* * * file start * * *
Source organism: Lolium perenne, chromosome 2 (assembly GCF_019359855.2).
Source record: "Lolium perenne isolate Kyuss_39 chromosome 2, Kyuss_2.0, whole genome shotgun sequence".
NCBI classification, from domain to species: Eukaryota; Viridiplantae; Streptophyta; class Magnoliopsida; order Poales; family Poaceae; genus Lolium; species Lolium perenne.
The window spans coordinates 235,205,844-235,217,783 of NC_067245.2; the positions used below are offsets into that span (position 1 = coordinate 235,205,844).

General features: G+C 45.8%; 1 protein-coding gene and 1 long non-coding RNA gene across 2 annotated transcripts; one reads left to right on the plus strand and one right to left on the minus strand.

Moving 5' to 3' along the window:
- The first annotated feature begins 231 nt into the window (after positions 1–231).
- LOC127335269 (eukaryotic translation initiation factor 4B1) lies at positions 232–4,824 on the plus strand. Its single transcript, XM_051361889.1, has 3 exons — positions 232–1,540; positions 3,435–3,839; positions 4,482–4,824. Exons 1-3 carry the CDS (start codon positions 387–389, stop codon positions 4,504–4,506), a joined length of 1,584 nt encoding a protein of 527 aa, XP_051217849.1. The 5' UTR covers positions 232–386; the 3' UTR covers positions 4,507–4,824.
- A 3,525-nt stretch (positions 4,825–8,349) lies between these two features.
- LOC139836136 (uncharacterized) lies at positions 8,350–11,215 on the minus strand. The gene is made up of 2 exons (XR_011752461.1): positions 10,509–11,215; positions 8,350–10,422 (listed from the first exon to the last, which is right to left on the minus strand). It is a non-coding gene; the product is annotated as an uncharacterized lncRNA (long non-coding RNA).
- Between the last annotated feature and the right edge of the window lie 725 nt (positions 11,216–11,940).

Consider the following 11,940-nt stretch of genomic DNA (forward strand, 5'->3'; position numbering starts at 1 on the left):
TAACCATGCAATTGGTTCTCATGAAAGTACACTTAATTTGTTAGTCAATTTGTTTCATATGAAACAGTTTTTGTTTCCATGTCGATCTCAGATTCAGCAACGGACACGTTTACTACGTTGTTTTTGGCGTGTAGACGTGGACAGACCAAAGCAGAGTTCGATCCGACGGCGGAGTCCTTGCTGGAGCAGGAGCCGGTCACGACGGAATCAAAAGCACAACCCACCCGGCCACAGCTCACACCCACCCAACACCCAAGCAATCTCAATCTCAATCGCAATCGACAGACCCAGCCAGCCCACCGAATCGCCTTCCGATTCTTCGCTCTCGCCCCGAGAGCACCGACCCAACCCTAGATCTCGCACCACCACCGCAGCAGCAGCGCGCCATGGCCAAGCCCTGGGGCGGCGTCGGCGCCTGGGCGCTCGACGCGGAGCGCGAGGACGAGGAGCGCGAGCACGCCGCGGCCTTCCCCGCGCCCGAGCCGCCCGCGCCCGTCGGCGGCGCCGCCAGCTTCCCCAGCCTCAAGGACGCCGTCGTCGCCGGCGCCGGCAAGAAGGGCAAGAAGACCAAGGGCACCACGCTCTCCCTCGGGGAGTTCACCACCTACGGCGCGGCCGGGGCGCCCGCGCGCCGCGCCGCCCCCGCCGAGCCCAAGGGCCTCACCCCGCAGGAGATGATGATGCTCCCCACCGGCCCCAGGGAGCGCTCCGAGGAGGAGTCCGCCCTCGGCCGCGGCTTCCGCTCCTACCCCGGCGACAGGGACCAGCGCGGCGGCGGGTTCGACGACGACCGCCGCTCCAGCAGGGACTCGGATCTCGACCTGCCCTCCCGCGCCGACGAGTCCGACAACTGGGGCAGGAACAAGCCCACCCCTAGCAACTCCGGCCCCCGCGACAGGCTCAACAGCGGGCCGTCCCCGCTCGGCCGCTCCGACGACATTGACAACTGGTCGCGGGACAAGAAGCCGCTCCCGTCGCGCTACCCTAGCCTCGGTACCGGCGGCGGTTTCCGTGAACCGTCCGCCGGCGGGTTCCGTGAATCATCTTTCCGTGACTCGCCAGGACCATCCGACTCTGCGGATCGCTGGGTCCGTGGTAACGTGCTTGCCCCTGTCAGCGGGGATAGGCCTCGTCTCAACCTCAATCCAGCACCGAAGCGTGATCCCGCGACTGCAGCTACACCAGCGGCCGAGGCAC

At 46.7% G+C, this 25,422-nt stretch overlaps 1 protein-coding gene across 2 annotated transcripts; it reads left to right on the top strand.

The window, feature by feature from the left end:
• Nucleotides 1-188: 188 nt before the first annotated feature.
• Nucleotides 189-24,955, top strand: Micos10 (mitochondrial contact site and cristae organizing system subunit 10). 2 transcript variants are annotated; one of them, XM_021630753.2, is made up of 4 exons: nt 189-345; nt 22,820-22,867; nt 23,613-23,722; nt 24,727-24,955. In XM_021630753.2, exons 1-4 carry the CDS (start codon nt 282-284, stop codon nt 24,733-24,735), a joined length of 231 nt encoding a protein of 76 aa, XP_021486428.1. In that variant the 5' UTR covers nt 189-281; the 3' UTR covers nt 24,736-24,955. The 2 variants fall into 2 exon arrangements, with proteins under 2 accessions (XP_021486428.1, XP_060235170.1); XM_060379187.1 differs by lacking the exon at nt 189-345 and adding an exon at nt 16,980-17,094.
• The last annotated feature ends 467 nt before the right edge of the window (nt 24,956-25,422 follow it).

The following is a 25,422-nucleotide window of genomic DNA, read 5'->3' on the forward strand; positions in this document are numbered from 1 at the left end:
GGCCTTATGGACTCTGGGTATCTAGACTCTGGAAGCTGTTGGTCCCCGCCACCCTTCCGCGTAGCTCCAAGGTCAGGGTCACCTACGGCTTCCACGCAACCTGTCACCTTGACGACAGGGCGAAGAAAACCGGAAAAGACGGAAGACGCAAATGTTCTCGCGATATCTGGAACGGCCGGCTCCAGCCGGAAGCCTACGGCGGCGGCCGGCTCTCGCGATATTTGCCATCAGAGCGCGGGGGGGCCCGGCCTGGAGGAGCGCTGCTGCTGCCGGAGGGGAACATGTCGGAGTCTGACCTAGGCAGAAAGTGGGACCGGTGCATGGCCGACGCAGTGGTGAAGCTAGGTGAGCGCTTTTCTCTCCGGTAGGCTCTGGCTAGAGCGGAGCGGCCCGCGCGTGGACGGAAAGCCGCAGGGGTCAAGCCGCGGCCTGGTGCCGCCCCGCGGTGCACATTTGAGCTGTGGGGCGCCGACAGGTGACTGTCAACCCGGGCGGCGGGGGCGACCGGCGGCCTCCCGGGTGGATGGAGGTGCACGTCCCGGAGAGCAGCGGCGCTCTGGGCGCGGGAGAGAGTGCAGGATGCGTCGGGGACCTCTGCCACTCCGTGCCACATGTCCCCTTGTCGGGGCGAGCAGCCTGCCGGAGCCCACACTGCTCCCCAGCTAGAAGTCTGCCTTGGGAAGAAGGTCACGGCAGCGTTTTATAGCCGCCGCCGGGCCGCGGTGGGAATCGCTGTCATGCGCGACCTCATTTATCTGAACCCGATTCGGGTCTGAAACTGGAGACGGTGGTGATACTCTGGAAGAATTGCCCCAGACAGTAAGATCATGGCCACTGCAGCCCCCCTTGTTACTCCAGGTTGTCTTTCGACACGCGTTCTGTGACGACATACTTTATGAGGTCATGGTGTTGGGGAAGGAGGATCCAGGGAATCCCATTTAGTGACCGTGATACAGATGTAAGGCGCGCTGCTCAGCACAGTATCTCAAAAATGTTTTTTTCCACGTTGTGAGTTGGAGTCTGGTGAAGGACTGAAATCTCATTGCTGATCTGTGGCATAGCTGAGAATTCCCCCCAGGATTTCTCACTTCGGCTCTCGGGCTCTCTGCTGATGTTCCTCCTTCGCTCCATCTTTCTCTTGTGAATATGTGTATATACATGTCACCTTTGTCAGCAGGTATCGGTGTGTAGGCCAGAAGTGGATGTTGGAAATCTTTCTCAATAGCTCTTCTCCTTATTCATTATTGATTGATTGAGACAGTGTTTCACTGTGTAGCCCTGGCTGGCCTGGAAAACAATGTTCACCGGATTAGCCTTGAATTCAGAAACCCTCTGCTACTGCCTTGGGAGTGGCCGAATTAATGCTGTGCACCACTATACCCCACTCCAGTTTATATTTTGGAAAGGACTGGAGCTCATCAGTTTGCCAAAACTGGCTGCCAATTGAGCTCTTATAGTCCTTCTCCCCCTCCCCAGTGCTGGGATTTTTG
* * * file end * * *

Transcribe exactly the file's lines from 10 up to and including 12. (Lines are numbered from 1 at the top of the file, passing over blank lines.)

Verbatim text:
- LOC139836136 (uncharacterized) lies at positions 8,350–11,215 on the minus strand. The gene is made up of 2 exons (XR_011752461.1): positions 10,509–11,215; positions 8,350–10,422 (listed from the first exon to the last, which is right to left on the minus strand). It is a non-coding gene; the product is annotated as an uncharacterized lncRNA (long non-coding RNA).
- Between the last annotated feature and the right edge of the window lie 725 nt (positions 11,216–11,940).

Consider the following 11,940-nt stretch of genomic DNA (forward strand, 5'->3'; position numbering starts at 1 on the left):